How Lithuania’s public radio helped to reduce confusion about COVID-19 with an original, multilingual approach.

By Dovilė Javinskaitė, Head of LRT Radio Newsroom

It is early 2020 and the first quarantine in Lithuania. By this point, restrictions have been in place for a few months. But in a pharmacy in the middle of the capital, Vilnius, a Russian-speaking woman is discovering this for the first time. She has just learned about wearing masks, the rules for being in public places, and the present situation which is facing the entire world.

This shows that we, the news media, did not put enough effort into reaching speakers of other languages. Too often, news media concentrates on those who speak the loudest; we are silent about those who are silent because we do not hear their problems and cannot properly imagine them.

“We must pay more attention to minorities to make sure they are informed and provided with the most relevant information to help them to see issues from multiple perspectives.”

More than 10 percent of the Lithuanian population are minorities, the two largest groups being 126,000 Russians (4.5%), and 158,000 Polish people (5.7%). The LRT RADIO newsroom speaks to these minorities about their issues. We create content every day in Russian and Polish, but less frequently in Belarusian and Ukrainian. We have a minorities department with Polish and Russian journalists. During quarantine, at the beginning of the vaccination drive, we realised how important it was to reach speakers of other languages. We thought about what we could do so that the situation with the first quarantine would not be repeated. Our solution was to be brave, and speak loudly.

The result: an on-air discussion, held in April this year when the vaccination rollout started, broadcast in three languages simultaneously. People sent their questions by email or asked them over the phone. The show demonstrated to us how many unanswered questions in their languages they had.  The newsroom extended its efforts to reach the audiences we were making the show for, by placing posters in the districts where there are large minority populations; there were repeated messages about the discussion on our broadcasts, and speakers of other languages provided vox pops in their languages. During the one-hour show, listeners asked questions such as: how do vaccines react with other medicines? Is it possible to get ill instantly? And can you infect another person after vaccination? To answer them, we had two medical experts and one popular Polish and Russian speaking actor.

The show “COVID-19 Vaccination: Myths and Facts” was broadcast on two radio channels (LRT RADIO and LRT KLASIKA) and on the website.  It was like listening to rock’n’roll during a traditional national broadcast programme. But rock’n’roll was what was needed. We did get several emails asking what was happening on-air. Why were we chaotically talking in three languages not everyone understands? But our view was that we had to expand our perspective and help our fellow members of society. If this show helped to clarify a single misunderstanding or anxiety surrounding COVID-19, or convinced even one skeptic to get their vaccine, it was worth it.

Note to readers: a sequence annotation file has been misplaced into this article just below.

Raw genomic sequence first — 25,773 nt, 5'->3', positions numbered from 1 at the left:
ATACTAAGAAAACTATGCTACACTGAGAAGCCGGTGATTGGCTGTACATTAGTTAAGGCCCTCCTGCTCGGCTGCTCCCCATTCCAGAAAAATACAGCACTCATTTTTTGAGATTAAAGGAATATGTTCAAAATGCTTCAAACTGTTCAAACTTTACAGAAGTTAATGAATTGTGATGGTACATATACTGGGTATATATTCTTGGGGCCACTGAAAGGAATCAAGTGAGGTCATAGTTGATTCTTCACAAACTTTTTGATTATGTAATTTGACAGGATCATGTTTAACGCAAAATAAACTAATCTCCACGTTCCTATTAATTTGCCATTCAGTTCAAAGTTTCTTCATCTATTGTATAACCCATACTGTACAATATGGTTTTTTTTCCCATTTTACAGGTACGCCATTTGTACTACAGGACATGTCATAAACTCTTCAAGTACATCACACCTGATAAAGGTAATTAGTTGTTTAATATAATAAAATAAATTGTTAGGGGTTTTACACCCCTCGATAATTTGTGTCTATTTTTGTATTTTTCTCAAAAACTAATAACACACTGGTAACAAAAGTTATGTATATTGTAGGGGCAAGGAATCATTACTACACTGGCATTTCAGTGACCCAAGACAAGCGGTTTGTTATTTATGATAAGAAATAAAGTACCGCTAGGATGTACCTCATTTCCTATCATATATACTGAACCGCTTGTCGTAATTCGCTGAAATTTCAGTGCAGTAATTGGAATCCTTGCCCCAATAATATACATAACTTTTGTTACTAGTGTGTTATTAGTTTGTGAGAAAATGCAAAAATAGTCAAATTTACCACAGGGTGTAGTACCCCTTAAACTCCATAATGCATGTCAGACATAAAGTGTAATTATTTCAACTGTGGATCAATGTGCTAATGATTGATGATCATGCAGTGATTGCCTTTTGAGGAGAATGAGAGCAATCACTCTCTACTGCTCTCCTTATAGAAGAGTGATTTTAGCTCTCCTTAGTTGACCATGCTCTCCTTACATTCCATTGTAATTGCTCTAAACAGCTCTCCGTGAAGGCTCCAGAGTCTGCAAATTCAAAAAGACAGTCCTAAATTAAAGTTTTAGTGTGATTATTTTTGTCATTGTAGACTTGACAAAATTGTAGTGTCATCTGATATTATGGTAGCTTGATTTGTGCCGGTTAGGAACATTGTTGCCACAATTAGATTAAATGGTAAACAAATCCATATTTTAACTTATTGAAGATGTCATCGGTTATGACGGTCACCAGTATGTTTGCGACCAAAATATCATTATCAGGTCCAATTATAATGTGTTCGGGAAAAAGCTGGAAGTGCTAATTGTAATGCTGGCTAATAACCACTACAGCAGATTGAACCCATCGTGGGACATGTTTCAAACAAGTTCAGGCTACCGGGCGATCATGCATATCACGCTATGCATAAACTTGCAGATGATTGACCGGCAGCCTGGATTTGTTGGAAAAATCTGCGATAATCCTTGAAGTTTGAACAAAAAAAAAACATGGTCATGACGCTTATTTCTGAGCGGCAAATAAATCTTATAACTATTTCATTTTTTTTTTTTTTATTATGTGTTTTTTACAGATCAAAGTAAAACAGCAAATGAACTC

Broadcasting “COVID-19 Vaccination: Myths and Facts”. Credit: Edvard Blaževič

After the discussion, novosti (the Russian version of LRT’s Facebook account) gained new followers. But it was not popular at all with the followers of the Lithuanian LRT Facebook account. For the Lithuanian audience, it was not very relevant since they get their answers during regular programmes or from articles published online. If Lithuanians were watching or listening to multilingual discussions, it was just because of the interesting format. But they were not tuned in for news.

Following this initial experiment that gained a lot of attention (attention does not mean audience), we decided that we wanted more! So, at the end of August, LRT RADIO held another multilingual discussion about migration and the situation near our border with Belarus. Listeners were interested to know why Lithuania must let migrants in and provide them with essential help. They asked how much it costs, and were interested in who pays for this help, as well as why most migrants are young men. They asked why Lithuania cannot just send migrants back to their own countries. Questions like these show that we must pay more attention to minorities to make sure they are informed and provided with the most relevant information to help them to see issues from multiple perspectives.

As a result of the success of this project, we have a plan to hold at least four multilingual discussions on the most relevant themes next year. After the first step, the second is easier: you know how and where to reach that audience.

“Our team is a fearless one and takes calculated risks. The mission is more important than ratings for LRT RADIO.”

It is here that I emphasise that we were in fact talking in four languages: Lithuanian, Polish, Russian, and the language of facts. Many thanks to Giedrius Masalskis, Head of the radio department at Lithuanian Radio and Television (LRT), who believed in an idea and did not back down even when it was obvious that it would sound chaotic, and many people could just turn off their radio. But our team is a fearless one and takes calculated risks. The mission is more important than ratings for LRT RADIO. So, my advice – believe in your ideas and ignore the ratings while talking about sensitive and essential issues.

Our thanks to Dovilė Javinskaitė for this report.

Header Image: Broadcasting “COVID-19 Vaccination: Myths and Facts” inside the LRT RADIO studio. Credit: Edvard Blaževič